Last week a few friends and I were discussing how often we have judged or misjudged people and how frustrated we were with ourselves for doing so. Each of us gave examples of people we had judged according to their skin color, cultural differences, their appearance or even their weight. We recognized that by being so critical of people we were not being good examples of Christianity. I believe that most of us have been guilty of unkind thoughts and comparisons of “those people.” You know who they are right? To judge anyone who does fit what we deem to be “normal” or in other words, like us. Our group agreed that we were going to work very intentionally to change the way we see people, to look at them through a lens of love and respect and not of judgment.
Having just visited the land of the Bible, I am reminded of another group of people who have frequently been misjudged by many people who study the Bible. This group is known as the disciples whom Jesus called to be his followers. He wanted to teach them about God’s love so that as his disciples they could share his love with the world. By his example and words, Jesus taught them how to care for all people just as he did. He wasn’t picky about who he healed or loved. It didn’t matter if they were Jews, Greeks or even a Samaritans he just cared for them. The disciples were just ordinary fishermen who lived in the 1st century culture with all of its traditions, rituals and laws. Imagine how difficult it must have been to understand and replicate their teacher, Jesus, who did not follow the expected rules.
The gospels are filled with stories about these fishermen who at times seemed like bumbling idiots. Very often we read about how they messed up and were clueless about what or who Jesus was. Take the impulsive disciple Peter who jumped out of the boat to walk on water when Jesus invited him to do so however it didn’t take long until he started to sink and cried out for help. Jesus questioned lack of Peter’s faith, which caused him to doubt and sink. Of course most of us agree with Jesus and think Peter should have had more faith. We can easily think that we would have had enough faith to walk to Jesus without fear or doubt right. Again we read that this same Peter denied Jesus three times, his friend, mentor and teacher! What was he thinking! Then there was Judas who betrayed Jesus for thirty pieces of silver, which led to the crucifixion of God’s Son. We would never have betrayed Jesus right? Then of course there is Thomas, who has been known as “doubting Thomas” because he doubted the risen Christ. How could he doubt that Jesus was alive and whole? These disciples spent three years of their lives with the Son of God! What’s not to understand about Jesus and the love of God, his Father? I believe that each of us have doubted, denied or betrayed God by our thoughts and actions.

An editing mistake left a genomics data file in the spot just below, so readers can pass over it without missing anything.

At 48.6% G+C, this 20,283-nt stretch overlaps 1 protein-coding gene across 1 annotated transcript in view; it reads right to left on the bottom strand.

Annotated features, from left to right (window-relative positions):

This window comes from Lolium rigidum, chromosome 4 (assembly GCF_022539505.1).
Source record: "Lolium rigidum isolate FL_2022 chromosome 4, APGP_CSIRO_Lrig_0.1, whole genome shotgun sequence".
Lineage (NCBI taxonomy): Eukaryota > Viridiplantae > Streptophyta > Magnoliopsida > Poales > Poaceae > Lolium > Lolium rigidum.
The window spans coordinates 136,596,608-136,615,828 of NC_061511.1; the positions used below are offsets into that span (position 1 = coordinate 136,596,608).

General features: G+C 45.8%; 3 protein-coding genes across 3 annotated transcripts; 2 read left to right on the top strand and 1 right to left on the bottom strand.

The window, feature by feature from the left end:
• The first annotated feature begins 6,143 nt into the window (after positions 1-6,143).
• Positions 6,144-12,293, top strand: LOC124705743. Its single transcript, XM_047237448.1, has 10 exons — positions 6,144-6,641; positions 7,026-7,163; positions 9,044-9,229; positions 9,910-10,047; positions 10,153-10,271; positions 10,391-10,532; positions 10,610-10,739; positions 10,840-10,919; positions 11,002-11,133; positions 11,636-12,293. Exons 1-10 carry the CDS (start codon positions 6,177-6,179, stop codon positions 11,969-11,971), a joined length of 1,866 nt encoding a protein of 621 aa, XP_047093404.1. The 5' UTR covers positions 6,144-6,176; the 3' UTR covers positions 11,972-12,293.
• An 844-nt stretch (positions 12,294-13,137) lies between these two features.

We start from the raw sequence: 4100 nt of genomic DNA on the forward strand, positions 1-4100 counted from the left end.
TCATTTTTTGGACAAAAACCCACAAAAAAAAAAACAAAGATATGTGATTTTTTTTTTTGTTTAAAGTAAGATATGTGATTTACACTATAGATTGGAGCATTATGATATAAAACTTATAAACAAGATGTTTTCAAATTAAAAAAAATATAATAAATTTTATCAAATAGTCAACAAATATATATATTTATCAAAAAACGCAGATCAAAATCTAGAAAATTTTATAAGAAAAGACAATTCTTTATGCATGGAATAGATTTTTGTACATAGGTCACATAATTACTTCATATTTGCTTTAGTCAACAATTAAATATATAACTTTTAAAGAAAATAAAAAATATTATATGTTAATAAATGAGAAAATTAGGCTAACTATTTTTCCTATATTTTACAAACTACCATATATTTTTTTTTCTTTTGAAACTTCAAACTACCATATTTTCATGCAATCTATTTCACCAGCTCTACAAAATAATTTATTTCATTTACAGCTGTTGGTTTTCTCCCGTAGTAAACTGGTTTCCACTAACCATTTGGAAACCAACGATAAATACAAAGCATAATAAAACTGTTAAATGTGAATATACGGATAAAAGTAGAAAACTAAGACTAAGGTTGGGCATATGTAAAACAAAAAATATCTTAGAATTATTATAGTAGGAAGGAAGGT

These men of God were real people who lived in the 1st century following a man who was both Divine and human. How does that happen anyway? How confusing it must have been to understand and believe his radical teachings that changed everything they knew as normal to a new way of living. It is easy to judge his disciples and think that we would have been more faithful followers of Jesus however we have the benefit of knowing the rest of the story. Peter, Thomas, John and the others were breaking into uncharted waters to usher in a new way of living and loving. Through Jesus these simple fishermen found grace and love despite all so their flaws. It is my prayer that in spite of my bumbling and missteps, I follow the disciple’s example to offer that same grace and love to others regardless who they might be.